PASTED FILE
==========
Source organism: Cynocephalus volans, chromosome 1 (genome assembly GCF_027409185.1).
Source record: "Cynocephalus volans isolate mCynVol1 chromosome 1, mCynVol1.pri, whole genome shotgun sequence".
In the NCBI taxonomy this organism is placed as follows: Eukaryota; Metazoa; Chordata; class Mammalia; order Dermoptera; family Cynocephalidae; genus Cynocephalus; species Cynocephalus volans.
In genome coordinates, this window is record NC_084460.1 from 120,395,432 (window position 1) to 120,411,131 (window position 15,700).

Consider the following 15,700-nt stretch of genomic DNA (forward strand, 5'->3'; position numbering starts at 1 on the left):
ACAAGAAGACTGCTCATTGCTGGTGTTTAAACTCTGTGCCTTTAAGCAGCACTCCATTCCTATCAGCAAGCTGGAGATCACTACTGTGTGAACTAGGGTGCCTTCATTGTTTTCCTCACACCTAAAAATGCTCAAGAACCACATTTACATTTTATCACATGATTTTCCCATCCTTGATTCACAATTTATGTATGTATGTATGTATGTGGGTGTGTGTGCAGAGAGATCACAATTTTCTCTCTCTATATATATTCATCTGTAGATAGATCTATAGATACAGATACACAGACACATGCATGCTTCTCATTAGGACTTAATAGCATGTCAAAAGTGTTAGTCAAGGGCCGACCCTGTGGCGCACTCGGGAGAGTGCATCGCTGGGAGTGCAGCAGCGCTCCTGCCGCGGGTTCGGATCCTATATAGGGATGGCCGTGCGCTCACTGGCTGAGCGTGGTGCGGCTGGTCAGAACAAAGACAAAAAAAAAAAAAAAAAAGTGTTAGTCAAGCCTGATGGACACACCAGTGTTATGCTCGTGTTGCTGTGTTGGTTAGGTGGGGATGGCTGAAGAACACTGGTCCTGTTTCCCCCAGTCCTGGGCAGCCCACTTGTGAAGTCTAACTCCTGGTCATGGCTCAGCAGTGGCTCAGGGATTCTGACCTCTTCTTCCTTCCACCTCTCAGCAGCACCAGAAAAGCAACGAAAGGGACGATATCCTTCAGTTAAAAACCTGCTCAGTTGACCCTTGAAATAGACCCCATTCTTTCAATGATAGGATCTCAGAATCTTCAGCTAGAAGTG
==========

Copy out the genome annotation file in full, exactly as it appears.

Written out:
Source organism: Cynocephalus volans, chromosome 1 (genome assembly GCF_027409185.1).
Source record: "Cynocephalus volans isolate mCynVol1 chromosome 1, mCynVol1.pri, whole genome shotgun sequence".
In the NCBI taxonomy this organism is placed as follows: Eukaryota; Metazoa; Chordata; class Mammalia; order Dermoptera; family Cynocephalidae; genus Cynocephalus; species Cynocephalus volans.
In genome coordinates, this window is record NC_084460.1 from 120,395,432 (window position 1) to 120,411,131 (window position 15,700).

Consider the following 15,700-nt stretch of genomic DNA (forward strand, 5'->3'; position numbering starts at 1 on the left):
ACAAGAAGACTGCTCATTGCTGGTGTTTAAACTCTGTGCCTTTAAGCAGCACTCCATTCCTATCAGCAAGCTGGAGATCACTACTGTGTGAACTAGGGTGCCTTCATTGTTTTCCTCACACCTAAAAATGCTCAAGAACCACATTTACATTTTATCACATGATTTTCCCATCCTTGATTCACAATTTATGTATGTATGTATGTATGTGGGTGTGTGTGCAGAGAGATCACAATTTTCTCTCTCTATATATATTCATCTGTAGATAGATCTATAGATACAGATACACAGACACATGCATGCTTCTCATTAGGACTTAATAGCATGTCAAAAGTGTTAGTCAAGGGCCGACCCTGTGGCGCACTCGGGAGAGTGCATCGCTGGGAGTGCAGCAGCGCTCCTGCCGCGGGTTCGGATCCTATATAGGGATGGCCGTGCGCTCACTGGCTGAGCGTGGTGCGGCTGGTCAGAACAAAGACAAAAAAAAAAAAAAAAAAGTGTTAGTCAAGCCTGATGGACACACCAGTGTTATGCTCGTGTTGCTGTGTTGGTTAGGTGGGGATGGCTGAAGAACACTGGTCCTGTTTCCCCCAGTCCTGGGCAGCCCACTTGTGAAGTCTAACTCCTGGTCATGGCTCAGCAGTGGCTCAGGGATTCTGACCTCTTCTTCCTTCCACCTCTCAGCAGCACCAGAAAAGCAACGAAAGGGACGATATCCTTCAGTTAAAAACCTGCTCAGTTGACCCTTGAAATAGACCCCATTCTTTCAATGATAGGATCTCAGAATCTTCAGCTAGAAGTG